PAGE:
Many people understandably wait until they’ve been charged with crimes to get legal representation. After all, arrests don’t automatically result in prosecution—in most cases, the local prosecuting office (often called the district attorney’s office) decides whether to file charges after arrest. Some people who’ve been arrested never need lawyers because they never face charges. (That said, people in this situation may want to seek legal guidance about, for example, getting a conviction expunged or clearing a record of arrest—see Expungement or Sealing of Adult Criminal Records.)
There’s often not too much a lawyer can do before the filing of charges. But, depending on the investigating police officer or decision-making prosecutor, attorneys can sometimes—albeit rarely—stop cases in their tracks. For instance, sometime relatively soon after a client’s arrest, a lawyer who believes the client’s version of events might call the prosecutor responsible for deciding whether to file charges. If the prosecutor is willing to talk and provides information that happens to be consistent with the client’s story, the defense attorney might give persuasion a shot: Every once in a while, lawyers are able to talk DAs out of filing charges, or into filing less serious charges.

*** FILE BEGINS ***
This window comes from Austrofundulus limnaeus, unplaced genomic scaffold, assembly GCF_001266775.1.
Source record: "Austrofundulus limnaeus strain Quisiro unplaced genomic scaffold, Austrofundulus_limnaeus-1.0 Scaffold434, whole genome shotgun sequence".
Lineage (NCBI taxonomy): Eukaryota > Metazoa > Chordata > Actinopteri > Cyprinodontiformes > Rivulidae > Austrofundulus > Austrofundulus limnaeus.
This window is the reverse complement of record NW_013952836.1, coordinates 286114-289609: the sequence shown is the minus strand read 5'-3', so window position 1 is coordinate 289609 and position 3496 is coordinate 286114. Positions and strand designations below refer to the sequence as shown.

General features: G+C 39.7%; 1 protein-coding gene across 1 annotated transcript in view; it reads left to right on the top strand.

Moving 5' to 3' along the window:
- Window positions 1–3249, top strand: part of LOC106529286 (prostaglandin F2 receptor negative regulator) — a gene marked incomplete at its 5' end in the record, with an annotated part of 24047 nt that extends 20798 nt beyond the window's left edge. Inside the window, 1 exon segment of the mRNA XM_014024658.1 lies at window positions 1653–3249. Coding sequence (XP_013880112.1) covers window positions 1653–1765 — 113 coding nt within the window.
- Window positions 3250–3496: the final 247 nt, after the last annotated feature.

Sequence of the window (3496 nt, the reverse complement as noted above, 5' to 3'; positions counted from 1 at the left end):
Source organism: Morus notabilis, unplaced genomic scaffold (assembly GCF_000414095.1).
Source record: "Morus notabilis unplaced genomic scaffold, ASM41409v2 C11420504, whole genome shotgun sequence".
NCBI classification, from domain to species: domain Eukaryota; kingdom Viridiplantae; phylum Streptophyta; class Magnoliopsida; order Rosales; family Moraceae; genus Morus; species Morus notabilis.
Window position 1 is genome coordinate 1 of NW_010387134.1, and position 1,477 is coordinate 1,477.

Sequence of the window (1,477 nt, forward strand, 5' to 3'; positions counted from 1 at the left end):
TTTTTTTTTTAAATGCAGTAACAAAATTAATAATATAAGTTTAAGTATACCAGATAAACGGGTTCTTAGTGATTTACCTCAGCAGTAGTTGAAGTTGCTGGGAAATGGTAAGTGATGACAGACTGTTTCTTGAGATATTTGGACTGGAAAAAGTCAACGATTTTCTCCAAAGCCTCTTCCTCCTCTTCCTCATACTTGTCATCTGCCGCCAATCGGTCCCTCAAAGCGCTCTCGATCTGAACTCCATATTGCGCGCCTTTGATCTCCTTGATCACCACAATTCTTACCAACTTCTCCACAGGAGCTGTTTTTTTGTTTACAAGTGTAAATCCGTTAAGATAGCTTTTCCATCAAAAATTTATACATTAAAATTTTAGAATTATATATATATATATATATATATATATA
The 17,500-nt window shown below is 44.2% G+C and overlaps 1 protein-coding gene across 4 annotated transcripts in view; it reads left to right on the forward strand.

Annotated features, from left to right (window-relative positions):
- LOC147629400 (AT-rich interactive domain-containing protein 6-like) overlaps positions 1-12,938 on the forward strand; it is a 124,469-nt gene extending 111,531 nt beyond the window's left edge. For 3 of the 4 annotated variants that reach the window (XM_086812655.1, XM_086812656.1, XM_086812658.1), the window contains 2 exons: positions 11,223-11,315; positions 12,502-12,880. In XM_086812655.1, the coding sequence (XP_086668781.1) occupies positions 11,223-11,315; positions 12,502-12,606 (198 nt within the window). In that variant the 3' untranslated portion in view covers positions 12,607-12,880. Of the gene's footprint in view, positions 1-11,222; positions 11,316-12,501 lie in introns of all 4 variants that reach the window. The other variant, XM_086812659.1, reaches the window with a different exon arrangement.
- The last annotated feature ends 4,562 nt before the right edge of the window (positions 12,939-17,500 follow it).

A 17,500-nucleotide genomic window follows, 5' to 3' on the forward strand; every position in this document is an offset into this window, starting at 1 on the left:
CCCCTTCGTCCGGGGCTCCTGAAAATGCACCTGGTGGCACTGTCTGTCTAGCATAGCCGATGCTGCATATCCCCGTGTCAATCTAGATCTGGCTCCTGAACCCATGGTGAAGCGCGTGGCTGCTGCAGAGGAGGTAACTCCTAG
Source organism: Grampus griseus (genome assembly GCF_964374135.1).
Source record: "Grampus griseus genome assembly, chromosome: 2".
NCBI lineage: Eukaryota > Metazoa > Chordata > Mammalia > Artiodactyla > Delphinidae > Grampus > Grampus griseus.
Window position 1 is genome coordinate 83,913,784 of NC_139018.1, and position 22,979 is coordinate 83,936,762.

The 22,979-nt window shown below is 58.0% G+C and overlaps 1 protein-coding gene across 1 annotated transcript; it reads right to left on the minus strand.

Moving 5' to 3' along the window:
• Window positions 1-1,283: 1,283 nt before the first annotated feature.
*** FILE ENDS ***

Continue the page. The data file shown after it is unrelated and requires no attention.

Even before that point, a lawyer might get in touch with the investigating officer and try to dissuade him or her from passing the case to the district attorney’s office with the recommendation to file charges. (Of course, police officers often aren’t interested in talking with lawyers unless they think they can get an interview with the client—see Should I meet with the prosecution or police about my case?)
Ultimately, it may be impossible to talk the police or prosecution out of pressing on with a case before it even gets started. Oftentimes defendants don’t even have the opportunity to speak with lawyers before their first court appearances, by which time the prosecution has already filed charges. But for those who’ve been arrested and are waiting to see whether and what the prosecution will file, talking to an experienced criminal defense attorney often makes sense.